The practice of fracking is clearly controversial. Environmentalists and local residents have raised a number of concerns, and many within and outside of the energy industry continue to study these issues. We believe increased earthquakes near fracking sites represent a risk that could harm investors across various sectors.

Those investors, according to the report, include ” . . . numerous types of businesses and individuals affected. Although this report focuses on credit risk only in mortgage lending, insurance and real estate, specifically, many other sectors are affected, such as transportation, infrastructure, and utilities.”

Read the word “individuals” in the above paragraph as “homeowners,” who are wondering if the growing number and intensity of the manmade earthquakes are steadily damaging their homes and decreasing their values. Also, who wants to buy a house in an area that gets rattled on a daily basis by earthquakes? Our property values here may well plummet in a downward spiral that could devastate the economy.

But at least the oil and gas industry is doing well, right? Well, no. Because of a “boom/drill, baby drill” mentality and just poor planning by industry experts, the nation faces a fossil-fuel glut right now because of the recent fracking boom, which has driven down prices and caused many companies here and elsewhere to lay off employees.

But it seems Earthquake Central, OK is getting the worst of it all.

Many of the earthquakes are occurring in central and central-north Oklahoma right now. The Oklahoma City area, the state’s most populated, is relatively close to the epicenter of many of the earthquakes. If a major earthquake in the 6.0 to 8.0 range struck near Edmond, for example, the resulting damage would be enormous, and, in all seriousness, would lead to a massive migration from the state. It could even be worse than the aftermath in New Orleans in 2005 of the hurricane Katrina.

Just a few years ago, Oklahoma experienced only one to two minor earthquakes a year. Then the recent fracking boom commenced with much media fanfare and spurred on by major state tax breaks, and the number of earthquakes started to rise. A 5.7-magnitude earthquake struck near Prague on November 5, 2011, and the temblors just kept coming.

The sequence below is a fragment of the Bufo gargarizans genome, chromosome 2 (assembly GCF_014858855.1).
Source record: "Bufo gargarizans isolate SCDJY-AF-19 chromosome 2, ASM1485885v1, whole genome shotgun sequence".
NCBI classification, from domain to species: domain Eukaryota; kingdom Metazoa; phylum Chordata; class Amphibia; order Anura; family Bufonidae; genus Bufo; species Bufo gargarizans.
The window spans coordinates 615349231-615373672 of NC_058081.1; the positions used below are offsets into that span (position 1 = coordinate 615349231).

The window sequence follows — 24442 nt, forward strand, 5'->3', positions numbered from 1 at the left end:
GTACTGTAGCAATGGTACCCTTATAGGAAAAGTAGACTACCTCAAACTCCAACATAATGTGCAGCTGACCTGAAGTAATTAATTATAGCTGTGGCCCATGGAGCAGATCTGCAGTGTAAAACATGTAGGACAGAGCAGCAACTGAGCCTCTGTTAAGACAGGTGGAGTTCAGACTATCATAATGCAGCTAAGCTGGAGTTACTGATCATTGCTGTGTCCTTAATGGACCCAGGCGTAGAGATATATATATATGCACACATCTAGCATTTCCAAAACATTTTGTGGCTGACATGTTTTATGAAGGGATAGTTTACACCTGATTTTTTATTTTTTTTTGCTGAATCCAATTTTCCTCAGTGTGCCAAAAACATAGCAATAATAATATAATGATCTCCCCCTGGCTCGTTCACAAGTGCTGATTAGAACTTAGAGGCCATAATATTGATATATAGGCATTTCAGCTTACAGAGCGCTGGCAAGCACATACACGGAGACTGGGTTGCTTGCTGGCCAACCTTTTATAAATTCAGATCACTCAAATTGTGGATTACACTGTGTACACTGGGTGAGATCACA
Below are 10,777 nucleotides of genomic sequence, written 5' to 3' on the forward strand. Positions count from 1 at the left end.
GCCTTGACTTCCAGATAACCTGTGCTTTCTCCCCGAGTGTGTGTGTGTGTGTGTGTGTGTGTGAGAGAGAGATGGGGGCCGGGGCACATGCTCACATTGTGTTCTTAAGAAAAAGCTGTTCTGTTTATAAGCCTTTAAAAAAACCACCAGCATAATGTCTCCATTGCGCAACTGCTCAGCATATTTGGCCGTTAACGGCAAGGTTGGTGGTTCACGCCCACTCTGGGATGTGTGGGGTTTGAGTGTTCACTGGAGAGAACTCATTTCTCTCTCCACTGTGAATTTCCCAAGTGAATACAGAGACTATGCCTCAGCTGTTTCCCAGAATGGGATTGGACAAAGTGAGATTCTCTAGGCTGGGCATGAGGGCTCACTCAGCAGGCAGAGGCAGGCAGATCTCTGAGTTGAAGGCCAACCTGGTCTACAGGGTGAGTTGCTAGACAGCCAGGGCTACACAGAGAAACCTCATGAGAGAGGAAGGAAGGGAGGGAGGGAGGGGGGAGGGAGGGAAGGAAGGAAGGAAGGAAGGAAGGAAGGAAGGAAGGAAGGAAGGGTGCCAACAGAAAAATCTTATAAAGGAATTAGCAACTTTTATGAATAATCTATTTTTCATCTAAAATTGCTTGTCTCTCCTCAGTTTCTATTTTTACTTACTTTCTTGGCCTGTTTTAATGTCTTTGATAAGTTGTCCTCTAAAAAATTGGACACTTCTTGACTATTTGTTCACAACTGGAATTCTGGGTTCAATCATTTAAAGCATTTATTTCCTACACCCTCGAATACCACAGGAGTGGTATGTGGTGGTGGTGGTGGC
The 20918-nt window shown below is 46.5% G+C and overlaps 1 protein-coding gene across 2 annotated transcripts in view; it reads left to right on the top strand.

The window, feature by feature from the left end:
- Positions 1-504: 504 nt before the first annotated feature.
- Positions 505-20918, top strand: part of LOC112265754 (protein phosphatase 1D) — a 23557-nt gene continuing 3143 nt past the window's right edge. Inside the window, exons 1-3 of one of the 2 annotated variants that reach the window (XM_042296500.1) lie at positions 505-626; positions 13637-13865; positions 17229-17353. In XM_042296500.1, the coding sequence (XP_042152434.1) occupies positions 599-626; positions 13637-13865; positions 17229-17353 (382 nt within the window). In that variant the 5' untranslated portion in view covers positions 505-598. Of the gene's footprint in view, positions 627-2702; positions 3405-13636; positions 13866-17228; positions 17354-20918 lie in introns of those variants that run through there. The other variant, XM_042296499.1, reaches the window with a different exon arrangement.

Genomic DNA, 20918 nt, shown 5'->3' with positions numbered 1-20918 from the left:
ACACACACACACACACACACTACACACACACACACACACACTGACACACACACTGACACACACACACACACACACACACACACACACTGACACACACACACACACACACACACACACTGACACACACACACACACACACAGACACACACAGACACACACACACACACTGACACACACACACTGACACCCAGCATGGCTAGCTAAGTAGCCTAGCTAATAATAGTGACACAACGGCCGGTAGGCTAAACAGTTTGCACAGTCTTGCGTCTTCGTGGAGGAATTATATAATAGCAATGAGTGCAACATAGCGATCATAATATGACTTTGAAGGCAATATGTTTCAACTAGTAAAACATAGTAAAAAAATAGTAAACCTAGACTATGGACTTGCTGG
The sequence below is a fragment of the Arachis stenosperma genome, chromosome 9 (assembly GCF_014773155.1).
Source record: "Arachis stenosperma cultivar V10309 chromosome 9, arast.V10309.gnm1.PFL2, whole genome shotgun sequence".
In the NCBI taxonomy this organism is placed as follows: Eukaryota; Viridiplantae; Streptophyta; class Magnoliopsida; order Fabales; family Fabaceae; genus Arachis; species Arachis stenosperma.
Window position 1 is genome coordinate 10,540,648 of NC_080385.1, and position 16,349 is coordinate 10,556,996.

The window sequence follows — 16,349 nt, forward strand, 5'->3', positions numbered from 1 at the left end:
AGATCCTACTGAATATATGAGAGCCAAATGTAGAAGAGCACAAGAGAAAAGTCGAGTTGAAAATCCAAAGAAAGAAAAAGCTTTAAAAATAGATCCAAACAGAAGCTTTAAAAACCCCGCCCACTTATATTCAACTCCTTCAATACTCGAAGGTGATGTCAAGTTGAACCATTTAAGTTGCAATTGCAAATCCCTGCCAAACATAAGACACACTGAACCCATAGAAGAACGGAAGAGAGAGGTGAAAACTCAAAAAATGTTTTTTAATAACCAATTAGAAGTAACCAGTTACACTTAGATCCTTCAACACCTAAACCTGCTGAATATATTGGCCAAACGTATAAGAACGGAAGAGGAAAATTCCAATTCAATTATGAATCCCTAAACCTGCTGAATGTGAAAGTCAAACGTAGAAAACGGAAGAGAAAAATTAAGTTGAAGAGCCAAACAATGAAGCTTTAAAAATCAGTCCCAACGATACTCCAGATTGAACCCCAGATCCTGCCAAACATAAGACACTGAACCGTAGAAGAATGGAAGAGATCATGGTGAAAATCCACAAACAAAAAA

Oklahoma could experience more than 800 earthquakes this year of 3.0-magnitude or higher, which is simply an incredible number in a place not designed for anything close to that much seismic activity. The state actually leads the contiguous United States right now in the number of earthquakes of that magnitude or higher.

In the fracking process, water laced with toxic chemicals is injected by high pressure into underground rock formations creating fissures that release fossil fuels. The wastewater is then injected by high pressure in other underground rock formations. Scientists have concluded it’s the wastewater disposal or injection well process that is triggering earthquakes along the state’s fault lines.



The analysis, which was reported on by StateImpact Oklahoma, clearly notes the risks to homeowners because of the earthquakes.

. . . we believe the potential for property damage from increased incidences of earthquakes may be a liability for the energy and insurance industries, lenders, property owners, and real estate investors. It’s unclear who will be liable in any given circumstance. However, future risks clearly exist.

I must note here that I’ve been essentially arguing for years what Standard & Poor’s has now formalized in financial jargon and legalese. This is not to toot my own horn. I bring it up only because the corporate media here, especially The Oklahoman, has been complicit with the oil and gas industry in preventing any real discussion of this serious issue. The clear lesson here: Do NOT trust the corporate media or, I should add, state leaders, such as Gov. Mary Fallin, who receive massive campaign donations from the oil and gas industry, especially on this issue.

Standard & Poor’s ends the analysis with this: “It can take a long time for subterranean pressures to build to a breaking point. So, too, for credit risks tied to earthquakes. In our view, however, the moment to prepare for such events has already arrived.”

It’s long past time to prepare.